Spanish-language programmer Entravision says the Comcast/Time Warner Cable merger will harm the Latino community and competing Latino-market program providers, and says the FCC should make Comcast divest its Spanish language nets as a condition of approval of the deal.
In comments to the FCC on the proposed deal, Entravision says that the combined company will have more buying power in the Latino programming market, and favor its own Latino-focused programming over independent programming, including from Entravision.
That means a probable pay cut to independent programmers, if they are not foreclosed altogether, the company says.
If the FCC approves the deal, says Entravision, it must impose structural conditions.
Citing an economic analysis it submitted along with its comments, Entravision suggested that most obvious remedies would be to require Comcast to sell Telemundo and Mun2 and/or divest cable systems in top Latino Markets to keep Comcast's share of Latino subs under 30%.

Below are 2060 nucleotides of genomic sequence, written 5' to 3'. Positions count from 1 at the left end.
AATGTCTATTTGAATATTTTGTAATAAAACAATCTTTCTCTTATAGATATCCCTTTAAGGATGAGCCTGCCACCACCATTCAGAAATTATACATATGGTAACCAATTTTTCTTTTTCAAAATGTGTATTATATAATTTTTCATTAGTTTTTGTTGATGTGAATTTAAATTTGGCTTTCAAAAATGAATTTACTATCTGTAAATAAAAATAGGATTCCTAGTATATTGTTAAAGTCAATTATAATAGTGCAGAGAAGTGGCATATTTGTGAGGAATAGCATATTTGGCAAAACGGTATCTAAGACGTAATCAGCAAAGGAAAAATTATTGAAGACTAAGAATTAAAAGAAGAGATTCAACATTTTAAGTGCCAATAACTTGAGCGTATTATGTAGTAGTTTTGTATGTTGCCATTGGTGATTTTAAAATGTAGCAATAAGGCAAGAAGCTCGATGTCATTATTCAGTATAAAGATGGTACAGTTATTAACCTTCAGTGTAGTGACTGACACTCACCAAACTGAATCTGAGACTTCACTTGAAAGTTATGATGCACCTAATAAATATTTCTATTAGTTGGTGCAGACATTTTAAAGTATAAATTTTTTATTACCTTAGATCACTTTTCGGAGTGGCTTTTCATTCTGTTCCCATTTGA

That is the FCC's former high-water benchmark for one MVPD's overall sub count, but Entravision argues that Spanish-language programming constitutes a separate market since the programming is not substitutable with non-Spanish language fare.
Actually, the FCC's 30% cap is no longer in effect, but Comcast, to address concerns about sub totals, is spinning off enough subs to Charter in a sale/trade side deal to keep it under the 30% figure, though other deal critics argue that TWC's management deal with Bright House should count toward the total, too.
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